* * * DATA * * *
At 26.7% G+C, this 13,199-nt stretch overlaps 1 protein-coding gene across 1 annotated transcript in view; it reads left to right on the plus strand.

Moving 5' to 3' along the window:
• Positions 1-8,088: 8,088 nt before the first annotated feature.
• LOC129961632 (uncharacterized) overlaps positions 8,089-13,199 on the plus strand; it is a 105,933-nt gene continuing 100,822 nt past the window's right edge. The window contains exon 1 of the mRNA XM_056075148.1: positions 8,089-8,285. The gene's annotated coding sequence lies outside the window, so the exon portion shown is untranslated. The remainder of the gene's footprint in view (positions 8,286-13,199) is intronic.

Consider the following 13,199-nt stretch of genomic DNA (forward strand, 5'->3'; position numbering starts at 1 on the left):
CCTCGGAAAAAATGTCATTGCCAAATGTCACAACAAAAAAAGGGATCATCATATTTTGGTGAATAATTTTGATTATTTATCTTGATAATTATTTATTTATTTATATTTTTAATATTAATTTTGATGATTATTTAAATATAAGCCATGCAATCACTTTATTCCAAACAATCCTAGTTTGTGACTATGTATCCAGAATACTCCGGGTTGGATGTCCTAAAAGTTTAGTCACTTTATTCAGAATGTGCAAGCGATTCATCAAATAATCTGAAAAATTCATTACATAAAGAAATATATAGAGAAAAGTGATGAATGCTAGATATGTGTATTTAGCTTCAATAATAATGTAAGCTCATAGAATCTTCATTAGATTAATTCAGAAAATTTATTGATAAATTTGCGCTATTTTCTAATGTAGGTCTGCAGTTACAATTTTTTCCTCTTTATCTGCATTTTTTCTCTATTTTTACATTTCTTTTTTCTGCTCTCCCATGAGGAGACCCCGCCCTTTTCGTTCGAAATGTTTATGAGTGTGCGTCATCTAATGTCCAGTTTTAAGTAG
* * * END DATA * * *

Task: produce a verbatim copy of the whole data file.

At 26.7% G+C, this 13,199-nt stretch overlaps 1 protein-coding gene across 1 annotated transcript in view; it reads left to right on the plus strand.

Moving 5' to 3' along the window:
• Positions 1-8,088: 8,088 nt before the first annotated feature.
• LOC129961632 (uncharacterized) overlaps positions 8,089-13,199 on the plus strand; it is a 105,933-nt gene continuing 100,822 nt past the window's right edge. The window contains exon 1 of the mRNA XM_056075148.1: positions 8,089-8,285. The gene's annotated coding sequence lies outside the window, so the exon portion shown is untranslated. The remainder of the gene's footprint in view (positions 8,286-13,199) is intronic.

Consider the following 13,199-nt stretch of genomic DNA (forward strand, 5'->3'; position numbering starts at 1 on the left):
CCTCGGAAAAAATGTCATTGCCAAATGTCACAACAAAAAAAGGGATCATCATATTTTGGTGAATAATTTTGATTATTTATCTTGATAATTATTTATTTATTTATATTTTTAATATTAATTTTGATGATTATTTAAATATAAGCCATGCAATCACTTTATTCCAAACAATCCTAGTTTGTGACTATGTATCCAGAATACTCCGGGTTGGATGTCCTAAAAGTTTAGTCACTTTATTCAGAATGTGCAAGCGATTCATCAAATAATCTGAAAAATTCATTACATAAAGAAATATATAGAGAAAAGTGATGAATGCTAGATATGTGTATTTAGCTTCAATAATAATGTAAGCTCATAGAATCTTCATTAGATTAATTCAGAAAATTTATTGATAAATTTGCGCTATTTTCTAATGTAGGTCTGCAGTTACAATTTTTTCCTCTTTATCTGCATTTTTTCTCTATTTTTACATTTCTTTTTTCTGCTCTCCCATGAGGAGACCCCGCCCTTTTCGTTCGAAATGTTTATGAGTGTGCGTCATCTAATGTCCAGTTTTAAGTAG